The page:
On Sunday, January 30, 2011, a cross-section of the Pakistani youth gathered at Liberty Chowk, the place where a couple of years ago, a dastardly terrorist attack against the Sri Lankan cricket team occurred. This rally was arranged mainly by the citizens of Lahore, including some civil society organizations who stepped up with the arrangement and local mobilizations, and with gathering people who are not even computer literate. As per the attendance list on Facebook, around 600 people were expected to attend the rally.
What’s more important is that online netizens who joined this Facebook group page acknowledged the goal of this walk; that they “do not want our country to be hijacked by irrational hate mongers”. In this pursuit, they are not alone; people from all walks of life, especially the youth, were out to protest against intolerance and disharmony in society, and to condemn violence, terrorism and extremism.
The protesters in attendance chanted slogans against mullah’s and extremism, and stated that Pakistan is for all Pakistanis despite ethnic, linguistic, religious and sectarian differences. They blamed intolerance and corruption as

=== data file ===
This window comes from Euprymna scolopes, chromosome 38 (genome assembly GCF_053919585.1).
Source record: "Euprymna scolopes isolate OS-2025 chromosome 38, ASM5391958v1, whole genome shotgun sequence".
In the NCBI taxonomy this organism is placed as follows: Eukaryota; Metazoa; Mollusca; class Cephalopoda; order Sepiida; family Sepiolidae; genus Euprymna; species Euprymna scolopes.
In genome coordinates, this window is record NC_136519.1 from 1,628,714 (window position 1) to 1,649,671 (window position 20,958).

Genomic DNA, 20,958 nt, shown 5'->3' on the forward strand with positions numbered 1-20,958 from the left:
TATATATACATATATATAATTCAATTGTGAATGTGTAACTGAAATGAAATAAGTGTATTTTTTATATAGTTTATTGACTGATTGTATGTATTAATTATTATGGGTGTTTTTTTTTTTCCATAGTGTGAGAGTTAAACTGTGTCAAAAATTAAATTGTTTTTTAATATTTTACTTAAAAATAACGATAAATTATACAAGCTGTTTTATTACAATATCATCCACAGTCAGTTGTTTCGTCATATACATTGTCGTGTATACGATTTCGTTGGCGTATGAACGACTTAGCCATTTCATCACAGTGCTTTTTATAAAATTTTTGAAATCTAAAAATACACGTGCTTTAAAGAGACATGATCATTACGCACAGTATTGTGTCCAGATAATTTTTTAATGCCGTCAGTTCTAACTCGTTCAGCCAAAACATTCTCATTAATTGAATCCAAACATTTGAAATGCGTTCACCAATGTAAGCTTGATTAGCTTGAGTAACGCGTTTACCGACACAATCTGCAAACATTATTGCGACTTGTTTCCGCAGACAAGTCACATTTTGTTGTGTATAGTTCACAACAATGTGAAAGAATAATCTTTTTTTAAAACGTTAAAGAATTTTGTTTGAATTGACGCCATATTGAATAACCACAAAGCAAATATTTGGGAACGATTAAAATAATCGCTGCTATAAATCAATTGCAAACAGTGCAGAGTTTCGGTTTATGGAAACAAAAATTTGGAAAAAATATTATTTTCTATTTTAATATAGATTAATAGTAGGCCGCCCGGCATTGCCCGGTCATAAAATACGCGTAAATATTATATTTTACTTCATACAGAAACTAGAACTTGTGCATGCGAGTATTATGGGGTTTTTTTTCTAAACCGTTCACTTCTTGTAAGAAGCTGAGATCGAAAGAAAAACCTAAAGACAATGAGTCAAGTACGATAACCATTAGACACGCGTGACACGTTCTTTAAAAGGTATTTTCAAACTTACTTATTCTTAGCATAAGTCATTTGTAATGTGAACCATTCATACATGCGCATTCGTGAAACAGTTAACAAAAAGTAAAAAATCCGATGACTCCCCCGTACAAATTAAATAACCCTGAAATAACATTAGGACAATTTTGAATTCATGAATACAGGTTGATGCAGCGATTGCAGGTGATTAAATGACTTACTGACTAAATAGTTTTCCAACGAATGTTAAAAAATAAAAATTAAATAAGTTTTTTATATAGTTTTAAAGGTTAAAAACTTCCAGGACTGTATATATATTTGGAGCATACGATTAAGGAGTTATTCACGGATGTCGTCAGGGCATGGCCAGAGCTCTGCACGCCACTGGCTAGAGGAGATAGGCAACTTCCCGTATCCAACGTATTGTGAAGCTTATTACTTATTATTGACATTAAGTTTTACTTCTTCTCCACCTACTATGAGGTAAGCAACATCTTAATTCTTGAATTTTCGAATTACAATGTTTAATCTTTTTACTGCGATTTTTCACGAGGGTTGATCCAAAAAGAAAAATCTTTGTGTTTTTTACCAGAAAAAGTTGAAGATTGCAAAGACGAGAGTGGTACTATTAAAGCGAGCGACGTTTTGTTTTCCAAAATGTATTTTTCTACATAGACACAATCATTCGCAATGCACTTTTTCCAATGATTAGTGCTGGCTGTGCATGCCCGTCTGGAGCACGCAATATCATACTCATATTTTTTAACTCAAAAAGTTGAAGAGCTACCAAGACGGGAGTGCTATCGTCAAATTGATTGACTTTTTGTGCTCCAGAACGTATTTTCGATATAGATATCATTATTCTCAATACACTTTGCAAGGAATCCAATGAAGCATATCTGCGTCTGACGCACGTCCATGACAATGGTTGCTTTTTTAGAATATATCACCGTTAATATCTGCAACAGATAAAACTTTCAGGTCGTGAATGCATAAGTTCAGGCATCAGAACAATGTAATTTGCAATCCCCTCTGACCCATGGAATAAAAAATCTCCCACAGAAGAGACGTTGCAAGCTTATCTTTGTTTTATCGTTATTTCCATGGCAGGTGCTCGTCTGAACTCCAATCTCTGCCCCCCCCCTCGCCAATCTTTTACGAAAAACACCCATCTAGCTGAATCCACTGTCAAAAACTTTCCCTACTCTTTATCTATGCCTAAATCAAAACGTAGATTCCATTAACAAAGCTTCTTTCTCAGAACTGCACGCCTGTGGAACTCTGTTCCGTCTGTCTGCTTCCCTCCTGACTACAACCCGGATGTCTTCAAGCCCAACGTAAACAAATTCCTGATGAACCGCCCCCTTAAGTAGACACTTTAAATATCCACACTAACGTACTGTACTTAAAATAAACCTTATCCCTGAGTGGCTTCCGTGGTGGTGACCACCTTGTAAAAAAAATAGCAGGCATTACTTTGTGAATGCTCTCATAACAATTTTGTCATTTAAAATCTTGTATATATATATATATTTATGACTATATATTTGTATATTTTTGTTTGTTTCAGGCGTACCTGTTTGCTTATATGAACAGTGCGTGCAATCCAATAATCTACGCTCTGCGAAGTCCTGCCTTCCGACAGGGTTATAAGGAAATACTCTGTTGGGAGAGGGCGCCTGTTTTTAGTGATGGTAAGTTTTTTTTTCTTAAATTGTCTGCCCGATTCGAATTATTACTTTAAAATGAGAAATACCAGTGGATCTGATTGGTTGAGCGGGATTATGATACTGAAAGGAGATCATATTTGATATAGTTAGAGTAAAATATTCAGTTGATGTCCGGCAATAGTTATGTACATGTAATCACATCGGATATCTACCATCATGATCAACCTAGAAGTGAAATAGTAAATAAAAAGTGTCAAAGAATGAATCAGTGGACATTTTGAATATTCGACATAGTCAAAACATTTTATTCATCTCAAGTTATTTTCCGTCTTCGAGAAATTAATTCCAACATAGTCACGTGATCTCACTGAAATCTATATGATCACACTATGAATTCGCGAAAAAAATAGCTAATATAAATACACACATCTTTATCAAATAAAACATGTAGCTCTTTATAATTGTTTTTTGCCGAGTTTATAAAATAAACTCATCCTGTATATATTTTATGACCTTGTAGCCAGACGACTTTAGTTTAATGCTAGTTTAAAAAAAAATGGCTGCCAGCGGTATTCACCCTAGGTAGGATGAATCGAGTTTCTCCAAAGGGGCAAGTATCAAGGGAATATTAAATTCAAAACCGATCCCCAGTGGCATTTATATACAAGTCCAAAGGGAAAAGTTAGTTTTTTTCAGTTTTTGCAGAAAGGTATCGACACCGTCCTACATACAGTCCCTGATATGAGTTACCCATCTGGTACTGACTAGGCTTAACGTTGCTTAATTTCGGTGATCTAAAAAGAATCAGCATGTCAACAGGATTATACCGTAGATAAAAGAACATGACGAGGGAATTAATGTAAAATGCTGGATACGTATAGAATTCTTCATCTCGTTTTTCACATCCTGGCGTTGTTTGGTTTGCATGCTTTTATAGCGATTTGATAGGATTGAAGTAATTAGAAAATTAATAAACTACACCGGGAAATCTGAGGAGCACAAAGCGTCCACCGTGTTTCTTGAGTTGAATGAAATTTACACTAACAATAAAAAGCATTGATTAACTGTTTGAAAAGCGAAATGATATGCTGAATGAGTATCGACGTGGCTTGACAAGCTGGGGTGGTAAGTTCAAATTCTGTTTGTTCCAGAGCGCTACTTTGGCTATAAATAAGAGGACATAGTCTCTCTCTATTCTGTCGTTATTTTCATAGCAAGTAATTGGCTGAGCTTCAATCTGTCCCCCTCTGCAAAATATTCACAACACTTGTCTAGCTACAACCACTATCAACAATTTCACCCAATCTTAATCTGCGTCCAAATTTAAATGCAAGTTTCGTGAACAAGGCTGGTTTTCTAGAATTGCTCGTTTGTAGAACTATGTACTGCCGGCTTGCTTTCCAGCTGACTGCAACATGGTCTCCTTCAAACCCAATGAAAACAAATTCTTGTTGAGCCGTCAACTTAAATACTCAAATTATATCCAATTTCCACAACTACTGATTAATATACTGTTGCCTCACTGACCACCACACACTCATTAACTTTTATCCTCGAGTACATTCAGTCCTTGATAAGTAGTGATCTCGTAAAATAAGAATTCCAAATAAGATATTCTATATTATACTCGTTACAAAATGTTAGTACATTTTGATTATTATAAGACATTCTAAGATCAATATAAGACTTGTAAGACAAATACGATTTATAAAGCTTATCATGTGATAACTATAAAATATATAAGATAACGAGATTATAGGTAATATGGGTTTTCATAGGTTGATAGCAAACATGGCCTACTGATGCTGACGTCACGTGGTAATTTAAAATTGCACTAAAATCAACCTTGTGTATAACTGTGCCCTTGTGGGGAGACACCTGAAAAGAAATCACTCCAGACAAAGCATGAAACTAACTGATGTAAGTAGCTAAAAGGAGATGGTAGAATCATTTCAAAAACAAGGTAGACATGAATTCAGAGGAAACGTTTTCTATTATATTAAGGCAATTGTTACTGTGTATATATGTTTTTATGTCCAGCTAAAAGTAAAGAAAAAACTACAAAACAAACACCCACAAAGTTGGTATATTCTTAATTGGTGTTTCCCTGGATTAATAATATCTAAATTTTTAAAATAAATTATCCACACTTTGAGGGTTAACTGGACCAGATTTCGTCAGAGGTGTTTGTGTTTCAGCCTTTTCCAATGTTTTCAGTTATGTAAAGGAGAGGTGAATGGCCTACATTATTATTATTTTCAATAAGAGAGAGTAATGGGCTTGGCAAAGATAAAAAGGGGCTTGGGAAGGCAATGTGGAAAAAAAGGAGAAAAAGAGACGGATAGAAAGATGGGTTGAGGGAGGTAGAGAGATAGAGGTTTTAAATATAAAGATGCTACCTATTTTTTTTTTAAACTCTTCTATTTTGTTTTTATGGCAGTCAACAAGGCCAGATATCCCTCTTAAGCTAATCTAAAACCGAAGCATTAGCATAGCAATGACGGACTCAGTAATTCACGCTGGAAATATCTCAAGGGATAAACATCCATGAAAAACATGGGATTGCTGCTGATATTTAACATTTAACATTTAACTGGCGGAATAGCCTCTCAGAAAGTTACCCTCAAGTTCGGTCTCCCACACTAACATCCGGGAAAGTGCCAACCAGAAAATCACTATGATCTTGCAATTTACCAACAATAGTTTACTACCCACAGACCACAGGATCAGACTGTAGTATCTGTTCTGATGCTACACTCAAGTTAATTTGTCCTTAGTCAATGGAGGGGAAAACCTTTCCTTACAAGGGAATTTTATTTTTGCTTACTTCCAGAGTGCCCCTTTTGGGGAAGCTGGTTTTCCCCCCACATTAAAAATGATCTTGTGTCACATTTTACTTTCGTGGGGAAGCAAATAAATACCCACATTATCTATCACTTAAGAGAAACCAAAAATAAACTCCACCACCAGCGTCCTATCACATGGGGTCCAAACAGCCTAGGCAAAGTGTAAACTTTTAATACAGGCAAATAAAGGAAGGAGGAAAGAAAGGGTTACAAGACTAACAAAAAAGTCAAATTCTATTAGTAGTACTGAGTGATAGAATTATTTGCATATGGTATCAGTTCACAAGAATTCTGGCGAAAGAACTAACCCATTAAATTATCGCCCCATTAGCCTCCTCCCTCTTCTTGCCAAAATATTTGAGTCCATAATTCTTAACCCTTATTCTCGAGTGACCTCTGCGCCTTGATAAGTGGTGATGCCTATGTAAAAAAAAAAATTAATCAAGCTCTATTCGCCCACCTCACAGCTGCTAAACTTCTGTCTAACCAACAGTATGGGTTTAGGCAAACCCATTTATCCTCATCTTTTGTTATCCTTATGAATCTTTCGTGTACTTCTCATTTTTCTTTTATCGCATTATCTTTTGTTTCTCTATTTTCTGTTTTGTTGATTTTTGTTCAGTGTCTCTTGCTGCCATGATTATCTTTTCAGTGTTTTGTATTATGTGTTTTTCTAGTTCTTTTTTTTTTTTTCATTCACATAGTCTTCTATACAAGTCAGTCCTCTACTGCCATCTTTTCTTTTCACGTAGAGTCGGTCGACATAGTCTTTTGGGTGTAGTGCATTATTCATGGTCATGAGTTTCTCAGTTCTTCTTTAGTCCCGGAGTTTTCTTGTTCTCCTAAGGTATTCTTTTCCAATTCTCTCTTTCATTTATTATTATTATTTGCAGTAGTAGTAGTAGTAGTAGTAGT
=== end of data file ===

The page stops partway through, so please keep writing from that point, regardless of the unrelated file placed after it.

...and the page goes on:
the root cause of ills and evils in society, because of which the common man continued to suffer and face horrible predicaments.
According to some estimates, 200 people in attendance is a verifiable figure. However, around 500 people were in attendance at Liberty Chowk, and it is understandable that a lot of people – seeing this ‘dismal’ turnout – left before the rally proceeded to Kalma Chowk. Between 100 and 200 people were present when the rally peacefully disbanded near Kalma Chowk.
Figures can be challenged and disputed, they can be argued over and corrected. But the most important thing is the idea that people stand for, and are willing to come out on the streets for. The Facebook attendance list seems to have been useful as far as the turnout shows. The turnout was a little less than those who promised via Facebook to attend the rally. There were many people present who were not computer literate, who had no access to the internet or to modern, new age facilities; all they knew was that Pakistan is facing tough times, that intolerance and extremism is on the rise, and that as citizens of Pakistan, as the youth, and as the future of this country, they must do something about it.
This is Pakistan. We are the sane, rational and nonviolent majority. We are the majority who yearn for a peaceful Pakistan with an equitable society for all Pakistanis. We are the majority because we resolve to protect our minorities and different sectarian groups.
We do not believe in the politics of murder, of oppression and of inequality.
Chaahiay aisa Pakistan
Baraabar ho jahan sab insaan